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I have the following snippet:

#!/usr/bin/env python

import sys

mypath = "D:\inetpub\wwwroot"

if mypath:
        try:
                print "Path: %s" % mypath
                if mypath.find("/"):
                        print "OS: Linux/Unix"
                elif mypath.find(":"):
                        print "OS: Windows"
                else:
                        print "OS: Unknown"
        except:
                print "Error"
else:
        print "[?] OS detection failure."

execution output:

$ python test.py
Path: D:\inetpub\wwwroot
OS: Linux/Unix

What am I doing wrong? I'm getting the opposite result as I expect. Or is there a better way to do this? "/" -> Linux/Unix and ":" -> Windows

share|improve this question
    
If you want to detect the OS, why don't you read sys.platform directly? If it contains linux, then it's Linux. If it contains win32, then it's Windows. If it contains darwin, then it's Mac OS X. See stackoverflow.com/questions/446209/… for more. –  pts May 11 '13 at 9:06
    
this was just an example, I'm not relying on this to detect OS. –  bsteo May 11 '13 at 9:21

3 Answers 3

up vote 3 down vote accepted
#!/usr/bin/env python

import sys

mypath = "D:\\inetpub\\wwwroot"

if mypath:
        try:
                print "Path: %s" % mypath
                if mypath.find("/") >= 0:
                        print "OS: Linux/Unix"
                elif mypath.find(":"):
                        print "OS: Windows"
                else:
                        print "OS: Unknown"
        except:
                print "Error"
else:
        print "[?] OS detection failure."

You need to escape \ otherwise it will assume that the next character has a speacial meaning/binary representation (such as \n´,\t`).

or try:

mypath = r'D:\inetpub\wwwroot'

a better way is to do:

from os.path import abspath
print abspath('D:/inetpub/')

It will automaticly re-work your path to the system specific design, for instance / for linux and \ for Windows :)

or you can do:

import os
if os.name == 'nt':
    print 'Windows'
else:
    print 'Linux/Unix'
share|improve this answer
    
Python automatically does this (escapes the '\') if the escape sequence is invalid. –  Volatility May 11 '13 at 8:46
1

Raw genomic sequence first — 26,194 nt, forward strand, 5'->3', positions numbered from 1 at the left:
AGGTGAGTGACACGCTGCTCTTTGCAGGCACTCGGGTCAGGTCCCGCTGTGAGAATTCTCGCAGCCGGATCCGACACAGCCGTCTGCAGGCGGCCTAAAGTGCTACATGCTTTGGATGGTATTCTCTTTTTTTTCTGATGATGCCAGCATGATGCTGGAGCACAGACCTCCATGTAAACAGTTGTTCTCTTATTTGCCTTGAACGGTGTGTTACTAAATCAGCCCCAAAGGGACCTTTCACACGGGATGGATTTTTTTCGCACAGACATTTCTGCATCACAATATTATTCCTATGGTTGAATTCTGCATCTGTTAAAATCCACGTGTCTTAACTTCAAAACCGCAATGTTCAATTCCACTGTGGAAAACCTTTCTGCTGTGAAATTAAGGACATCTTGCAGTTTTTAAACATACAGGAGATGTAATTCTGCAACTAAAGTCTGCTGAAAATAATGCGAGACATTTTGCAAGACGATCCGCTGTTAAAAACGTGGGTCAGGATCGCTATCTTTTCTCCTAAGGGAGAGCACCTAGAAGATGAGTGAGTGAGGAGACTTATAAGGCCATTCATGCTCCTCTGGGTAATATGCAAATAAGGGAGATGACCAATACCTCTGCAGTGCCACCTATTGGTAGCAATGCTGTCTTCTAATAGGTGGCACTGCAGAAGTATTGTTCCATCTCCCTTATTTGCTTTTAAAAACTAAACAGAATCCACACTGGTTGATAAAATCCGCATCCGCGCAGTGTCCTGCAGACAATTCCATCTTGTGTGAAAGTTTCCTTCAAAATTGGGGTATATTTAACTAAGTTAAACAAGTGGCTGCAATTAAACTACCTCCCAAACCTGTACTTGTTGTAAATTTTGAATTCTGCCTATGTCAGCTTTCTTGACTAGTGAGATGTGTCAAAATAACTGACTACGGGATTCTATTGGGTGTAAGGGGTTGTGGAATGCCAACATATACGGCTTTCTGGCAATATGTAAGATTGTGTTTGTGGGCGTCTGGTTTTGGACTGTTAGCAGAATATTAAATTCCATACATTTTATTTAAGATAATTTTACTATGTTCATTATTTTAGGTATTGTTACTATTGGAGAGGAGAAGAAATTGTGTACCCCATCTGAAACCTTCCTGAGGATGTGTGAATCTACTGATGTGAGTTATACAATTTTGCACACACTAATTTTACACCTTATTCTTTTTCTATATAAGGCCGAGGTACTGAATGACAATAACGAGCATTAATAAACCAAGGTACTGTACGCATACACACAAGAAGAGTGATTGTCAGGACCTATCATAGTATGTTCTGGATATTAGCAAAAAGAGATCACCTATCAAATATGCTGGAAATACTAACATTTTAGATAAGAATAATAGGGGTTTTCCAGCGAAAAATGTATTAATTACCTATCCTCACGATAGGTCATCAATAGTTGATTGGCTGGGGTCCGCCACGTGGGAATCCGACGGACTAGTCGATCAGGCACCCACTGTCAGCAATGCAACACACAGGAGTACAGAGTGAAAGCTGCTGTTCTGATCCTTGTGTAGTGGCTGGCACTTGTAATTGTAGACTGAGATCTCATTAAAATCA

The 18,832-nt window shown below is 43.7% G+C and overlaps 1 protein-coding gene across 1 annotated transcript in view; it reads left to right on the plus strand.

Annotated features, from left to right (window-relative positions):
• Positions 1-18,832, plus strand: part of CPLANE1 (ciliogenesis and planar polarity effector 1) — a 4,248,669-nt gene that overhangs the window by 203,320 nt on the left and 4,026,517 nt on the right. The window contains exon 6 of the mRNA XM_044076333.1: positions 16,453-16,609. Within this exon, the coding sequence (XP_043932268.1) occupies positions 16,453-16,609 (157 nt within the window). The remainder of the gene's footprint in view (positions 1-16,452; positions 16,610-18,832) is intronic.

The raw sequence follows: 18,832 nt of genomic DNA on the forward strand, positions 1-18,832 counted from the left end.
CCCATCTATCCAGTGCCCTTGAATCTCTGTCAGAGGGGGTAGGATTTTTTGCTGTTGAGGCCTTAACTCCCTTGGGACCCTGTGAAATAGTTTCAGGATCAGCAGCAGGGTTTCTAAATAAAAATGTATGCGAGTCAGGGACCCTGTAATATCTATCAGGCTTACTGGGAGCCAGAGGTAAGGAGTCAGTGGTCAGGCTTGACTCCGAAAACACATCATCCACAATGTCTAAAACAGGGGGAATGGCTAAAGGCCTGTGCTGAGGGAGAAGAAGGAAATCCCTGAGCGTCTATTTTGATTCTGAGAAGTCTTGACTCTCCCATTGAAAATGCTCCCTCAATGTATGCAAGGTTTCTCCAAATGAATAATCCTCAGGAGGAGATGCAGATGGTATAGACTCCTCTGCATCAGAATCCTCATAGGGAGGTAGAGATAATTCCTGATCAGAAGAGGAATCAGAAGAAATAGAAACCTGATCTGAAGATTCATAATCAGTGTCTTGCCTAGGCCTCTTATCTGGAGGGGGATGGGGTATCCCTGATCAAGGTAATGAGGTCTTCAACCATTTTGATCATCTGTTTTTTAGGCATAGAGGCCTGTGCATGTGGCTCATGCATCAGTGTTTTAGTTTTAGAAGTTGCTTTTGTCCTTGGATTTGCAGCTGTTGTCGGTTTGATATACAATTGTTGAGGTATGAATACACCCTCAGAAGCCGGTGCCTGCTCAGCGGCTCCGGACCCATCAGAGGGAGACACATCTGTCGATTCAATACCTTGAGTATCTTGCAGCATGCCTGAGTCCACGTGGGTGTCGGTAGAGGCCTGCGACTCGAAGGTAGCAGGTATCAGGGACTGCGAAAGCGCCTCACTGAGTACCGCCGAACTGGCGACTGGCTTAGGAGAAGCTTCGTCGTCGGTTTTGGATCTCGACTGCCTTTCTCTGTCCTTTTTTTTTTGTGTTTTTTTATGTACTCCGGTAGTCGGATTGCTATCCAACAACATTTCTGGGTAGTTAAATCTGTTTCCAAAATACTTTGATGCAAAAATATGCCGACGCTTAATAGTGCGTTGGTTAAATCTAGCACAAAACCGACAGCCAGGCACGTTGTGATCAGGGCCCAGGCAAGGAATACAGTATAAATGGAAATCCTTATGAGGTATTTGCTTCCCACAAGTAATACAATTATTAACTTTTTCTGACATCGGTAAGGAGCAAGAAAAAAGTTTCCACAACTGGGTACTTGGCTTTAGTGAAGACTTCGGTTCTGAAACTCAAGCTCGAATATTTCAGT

Yepp but assuming this is stupid/lazy because you will end up with a \a or something similar one day and you'll wonder why :) –  Torxed May 11 '13 at 8:49

The problem is your use of str.find. str.find returns the index of a substring in a string, or -1 otherwise. Because -1 is True in a boolean context, you enter the if block. What you really want is the in operator:

>>> 'hello world'.find('foo')
-1
>>> bool(-1)
True
>>> 'foo' in 'hello world'
False

Your code now should therefore look like this:

#!/usr/bin/env python
import sys

mypath = r'D:\inetpub\wwwroot'  # use a raw string
if mypath:
    try:
        print 'Path:', mypath  # no need for formatting
        if '/' in mypath:
            print 'OS: Linux/Unix'
        elif ':' in mypath:
            print 'OS: Windows'
        else:
            print 'OS: Unknown'
    except:
        print 'Error'
else:
    print '[?] OS detection failure.'

Some suggestions:

  • Use the new str.format method when formatting. It is much more powerful, and is recommended over the old style formatting.
  • You shouldn't have a bare except - it's always a good idea to except specific exceptions, and allows for easy debugging if an unexpected error occurs.
share|improve this answer

You can use in

if "/" in mypath:
    print 'yay :)'

http://docs.python.org/2/library/stdtypes.html#str.find

The find() method should be used only if you need to know the position of sub. To check if sub is a substring or not, use the in operator:

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